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As Pruitt Calls for End of Incentives, Trump Intensifies 'War Against Wind and Solar'

Posted by Jon Queally, Guest Columnist

Oct 11, 2017 1:00:10 PM

'I guess the war on wind and solar starts now. Good luck with that.'

In addition to being slammed by green groups for the climate-killing rollback of the Clean Power Plan, EPA chief Scott Pruitt on Monday stirred a second wave of criticism when he said that government subsidies for wind and solar power should be taken away by Congress.

"I would do away with these incentives that we give to wind and solar," Pruitt said at an event in Kentucky, referring to tax credits for wind and solar solar—the nation's most promising sources of renewable energy.

solar

Without acknowledging the billions of taxpayer dollars awarded to the oil and gas industry every year in the form of subsidies and tax incentives, Pruitt said that he would let wind and solar "stand on their own and compete against coal and natural gas and other sources, and let utilities make real-time market decisions on those types of things as opposed to being propped up by tax incentives and other types of credits that occur, both in the federal level and state level."

In the wake of the comments, many pointed out that such a move—in addition to doing the exact opposite of what the world's scientists say is necessary—would decimate jobs across the nation's wind and solar industries:

Pruitt acknowledged that cuts to renewable energy would not come from the EPA, but he called on the Republicans who now control Congress to do so.

As the International Energy Agency stated in its annual report on power generated last week, solar photovoltaic (PV) energy grew faster in 2016  than any other power source in the world.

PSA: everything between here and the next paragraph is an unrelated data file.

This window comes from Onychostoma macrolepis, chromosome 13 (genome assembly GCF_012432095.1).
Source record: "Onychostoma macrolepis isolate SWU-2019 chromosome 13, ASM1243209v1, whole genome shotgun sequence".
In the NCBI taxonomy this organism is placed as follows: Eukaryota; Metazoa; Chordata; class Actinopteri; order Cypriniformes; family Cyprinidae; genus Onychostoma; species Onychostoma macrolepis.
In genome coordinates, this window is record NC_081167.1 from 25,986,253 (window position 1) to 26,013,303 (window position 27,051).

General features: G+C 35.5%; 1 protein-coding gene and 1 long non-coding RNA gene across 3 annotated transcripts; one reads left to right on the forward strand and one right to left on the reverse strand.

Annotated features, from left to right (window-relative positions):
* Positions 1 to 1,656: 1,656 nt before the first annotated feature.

"What we are witnessing is the birth of a new era in solar PV," Fatih Birol, executive director of the IEA, said in a statement accompanying the new report. "We expect that solar PV capacity growth will be higher than any other renewable technology through 2022."

But while the IAE credited the Chinese government—which has funneled billions and billions of dollars into renewable energy—as being the globe's primary driver of solar proliferation, it remains the outsized influence of fossil fuels in the United States that has restrained renewables.

As Common Dreams reported last week, a report by Oil Change International showed that without billions of dollars in subsidies, American gas, oil, and coal companies would crash and burn.

"While the rest of the world moves toward a renewable energy future, dirty energy defenders in the Trump administration are using our taxpayer dollars to promote dangerous new fossil fuel development," said OCI's Janet Redman.


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